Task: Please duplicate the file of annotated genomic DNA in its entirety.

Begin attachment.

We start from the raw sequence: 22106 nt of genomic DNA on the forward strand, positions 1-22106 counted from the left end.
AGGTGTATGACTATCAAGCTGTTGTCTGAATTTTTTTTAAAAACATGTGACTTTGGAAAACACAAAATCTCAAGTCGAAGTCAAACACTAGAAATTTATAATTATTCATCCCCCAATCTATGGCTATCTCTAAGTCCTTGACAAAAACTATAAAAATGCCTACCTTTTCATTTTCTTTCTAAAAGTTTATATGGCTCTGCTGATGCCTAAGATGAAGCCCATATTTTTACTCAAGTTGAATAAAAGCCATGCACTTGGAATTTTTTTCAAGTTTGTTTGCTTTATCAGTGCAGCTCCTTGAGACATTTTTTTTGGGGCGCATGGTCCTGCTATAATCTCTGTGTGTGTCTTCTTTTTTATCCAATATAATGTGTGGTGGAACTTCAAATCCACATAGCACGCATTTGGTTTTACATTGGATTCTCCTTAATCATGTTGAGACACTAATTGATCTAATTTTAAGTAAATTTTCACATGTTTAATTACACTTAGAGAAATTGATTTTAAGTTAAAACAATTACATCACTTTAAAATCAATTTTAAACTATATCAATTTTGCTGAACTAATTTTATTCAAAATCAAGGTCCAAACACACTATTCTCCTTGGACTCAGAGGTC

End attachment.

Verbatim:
We start from the raw sequence: 22106 nt of genomic DNA on the forward strand, positions 1-22106 counted from the left end.
AGGTGTATGACTATCAAGCTGTTGTCTGAATTTTTTTTAAAAACATGTGACTTTGGAAAACACAAAATCTCAAGTCGAAGTCAAACACTAGAAATTTATAATTATTCATCCCCCAATCTATGGCTATCTCTAAGTCCTTGACAAAAACTATAAAAATGCCTACCTTTTCATTTTCTTTCTAAAAGTTTATATGGCTCTGCTGATGCCTAAGATGAAGCCCATATTTTTACTCAAGTTGAATAAAAGCCATGCACTTGGAATTTTTTTCAAGTTTGTTTGCTTTATCAGTGCAGCTCCTTGAGACATTTTTTTTGGGGCGCATGGTCCTGCTATAATCTCTGTGTGTGTCTTCTTTTTTATCCAATATAATGTGTGGTGGAACTTCAAATCCACATAGCACGCATTTGGTTTTACATTGGATTCTCCTTAATCATGTTGAGACACTAATTGATCTAATTTTAAGTAAATTTTCACATGTTTAATTACACTTAGAGAAATTGATTTTAAGTTAAAACAATTACATCACTTTAAAATCAATTTTAAACTATATCAATTTTGCTGAACTAATTTTATTCAAAATCAAGGTCCAAACACACTATTCTCCTTGGACTCAGAGGTC